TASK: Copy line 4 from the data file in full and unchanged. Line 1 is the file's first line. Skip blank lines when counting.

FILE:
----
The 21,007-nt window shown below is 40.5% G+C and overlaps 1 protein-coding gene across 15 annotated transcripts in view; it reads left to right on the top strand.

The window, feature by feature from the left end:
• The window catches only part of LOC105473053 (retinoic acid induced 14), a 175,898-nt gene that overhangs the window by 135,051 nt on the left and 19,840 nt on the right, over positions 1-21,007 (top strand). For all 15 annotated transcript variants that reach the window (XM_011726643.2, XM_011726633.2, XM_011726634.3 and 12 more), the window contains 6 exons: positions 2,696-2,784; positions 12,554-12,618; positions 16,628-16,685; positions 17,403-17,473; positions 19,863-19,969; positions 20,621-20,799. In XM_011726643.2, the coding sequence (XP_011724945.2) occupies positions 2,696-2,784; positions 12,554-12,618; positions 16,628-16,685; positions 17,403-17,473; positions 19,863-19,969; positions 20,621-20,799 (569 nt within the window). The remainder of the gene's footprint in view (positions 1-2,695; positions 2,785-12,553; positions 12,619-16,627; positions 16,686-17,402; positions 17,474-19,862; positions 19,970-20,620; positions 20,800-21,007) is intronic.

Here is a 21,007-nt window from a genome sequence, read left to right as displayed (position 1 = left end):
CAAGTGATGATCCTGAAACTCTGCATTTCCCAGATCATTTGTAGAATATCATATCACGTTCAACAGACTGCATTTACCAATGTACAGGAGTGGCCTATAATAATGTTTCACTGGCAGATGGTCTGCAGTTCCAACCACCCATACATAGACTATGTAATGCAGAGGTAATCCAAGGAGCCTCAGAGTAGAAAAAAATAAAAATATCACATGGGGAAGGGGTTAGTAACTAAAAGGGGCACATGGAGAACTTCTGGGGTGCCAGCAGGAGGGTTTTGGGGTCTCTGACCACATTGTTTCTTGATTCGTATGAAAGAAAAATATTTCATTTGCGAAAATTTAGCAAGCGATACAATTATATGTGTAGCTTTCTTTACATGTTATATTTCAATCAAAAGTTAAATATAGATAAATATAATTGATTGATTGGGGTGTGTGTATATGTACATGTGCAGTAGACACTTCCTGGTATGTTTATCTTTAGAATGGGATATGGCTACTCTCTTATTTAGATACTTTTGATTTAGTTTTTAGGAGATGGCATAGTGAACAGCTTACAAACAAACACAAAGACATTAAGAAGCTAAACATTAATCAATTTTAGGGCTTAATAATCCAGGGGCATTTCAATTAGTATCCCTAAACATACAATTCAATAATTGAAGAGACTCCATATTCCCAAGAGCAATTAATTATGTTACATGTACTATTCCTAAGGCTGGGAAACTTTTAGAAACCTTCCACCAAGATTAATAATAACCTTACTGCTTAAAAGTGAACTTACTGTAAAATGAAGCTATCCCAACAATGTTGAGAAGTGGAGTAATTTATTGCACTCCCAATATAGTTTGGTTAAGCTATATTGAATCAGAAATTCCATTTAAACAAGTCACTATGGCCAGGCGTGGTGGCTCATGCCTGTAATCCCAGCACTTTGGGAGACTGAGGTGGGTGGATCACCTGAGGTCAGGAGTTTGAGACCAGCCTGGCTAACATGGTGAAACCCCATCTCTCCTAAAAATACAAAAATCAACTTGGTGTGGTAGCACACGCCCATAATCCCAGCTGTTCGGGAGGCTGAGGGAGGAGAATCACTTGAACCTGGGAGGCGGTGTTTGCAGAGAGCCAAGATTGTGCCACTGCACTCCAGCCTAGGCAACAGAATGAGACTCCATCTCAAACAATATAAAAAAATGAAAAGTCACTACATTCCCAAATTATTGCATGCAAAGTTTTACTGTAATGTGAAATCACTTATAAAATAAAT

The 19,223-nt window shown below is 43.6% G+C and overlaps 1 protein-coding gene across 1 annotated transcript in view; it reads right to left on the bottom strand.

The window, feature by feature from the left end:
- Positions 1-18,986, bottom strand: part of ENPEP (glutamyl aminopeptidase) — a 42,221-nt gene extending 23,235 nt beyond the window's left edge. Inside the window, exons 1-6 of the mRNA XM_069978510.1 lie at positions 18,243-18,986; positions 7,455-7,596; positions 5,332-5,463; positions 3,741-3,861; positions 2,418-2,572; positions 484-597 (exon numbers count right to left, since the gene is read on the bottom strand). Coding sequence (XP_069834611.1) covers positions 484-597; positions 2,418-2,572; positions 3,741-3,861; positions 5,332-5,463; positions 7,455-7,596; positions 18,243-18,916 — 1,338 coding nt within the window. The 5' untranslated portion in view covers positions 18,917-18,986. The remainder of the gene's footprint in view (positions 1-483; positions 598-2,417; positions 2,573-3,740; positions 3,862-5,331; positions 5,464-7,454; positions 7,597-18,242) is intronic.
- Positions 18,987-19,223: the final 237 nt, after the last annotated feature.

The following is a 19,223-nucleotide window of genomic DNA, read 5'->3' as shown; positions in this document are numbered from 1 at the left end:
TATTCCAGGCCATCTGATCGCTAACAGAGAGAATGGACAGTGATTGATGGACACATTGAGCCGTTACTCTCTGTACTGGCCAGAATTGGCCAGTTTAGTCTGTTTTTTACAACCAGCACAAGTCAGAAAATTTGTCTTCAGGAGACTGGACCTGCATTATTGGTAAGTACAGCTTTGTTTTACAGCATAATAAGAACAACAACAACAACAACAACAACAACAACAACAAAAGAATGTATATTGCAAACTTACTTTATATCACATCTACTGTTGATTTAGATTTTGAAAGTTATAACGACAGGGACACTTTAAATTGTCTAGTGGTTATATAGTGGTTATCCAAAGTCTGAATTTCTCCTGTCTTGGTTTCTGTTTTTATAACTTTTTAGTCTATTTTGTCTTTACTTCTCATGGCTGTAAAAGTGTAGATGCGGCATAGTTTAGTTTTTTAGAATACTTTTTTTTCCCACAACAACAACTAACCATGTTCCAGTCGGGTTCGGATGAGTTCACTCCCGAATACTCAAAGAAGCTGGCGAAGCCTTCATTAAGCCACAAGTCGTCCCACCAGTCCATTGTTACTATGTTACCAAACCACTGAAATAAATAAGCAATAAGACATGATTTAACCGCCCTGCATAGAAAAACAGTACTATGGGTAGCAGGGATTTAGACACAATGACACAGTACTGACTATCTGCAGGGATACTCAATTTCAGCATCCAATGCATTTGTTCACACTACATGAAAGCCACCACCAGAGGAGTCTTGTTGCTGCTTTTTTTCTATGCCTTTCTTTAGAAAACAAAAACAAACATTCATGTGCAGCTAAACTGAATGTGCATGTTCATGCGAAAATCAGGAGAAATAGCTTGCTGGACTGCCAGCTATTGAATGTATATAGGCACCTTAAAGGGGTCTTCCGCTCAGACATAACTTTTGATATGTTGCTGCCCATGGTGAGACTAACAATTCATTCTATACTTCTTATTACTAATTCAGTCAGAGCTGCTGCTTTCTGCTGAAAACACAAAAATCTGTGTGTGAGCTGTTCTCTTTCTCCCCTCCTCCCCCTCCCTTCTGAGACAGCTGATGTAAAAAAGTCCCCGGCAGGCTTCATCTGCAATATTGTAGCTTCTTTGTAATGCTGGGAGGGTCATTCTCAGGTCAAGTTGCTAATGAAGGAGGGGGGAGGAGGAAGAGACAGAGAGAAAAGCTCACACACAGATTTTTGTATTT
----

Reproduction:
Here is a 21,007-nt window from a genome sequence, read left to right as displayed (position 1 = left end):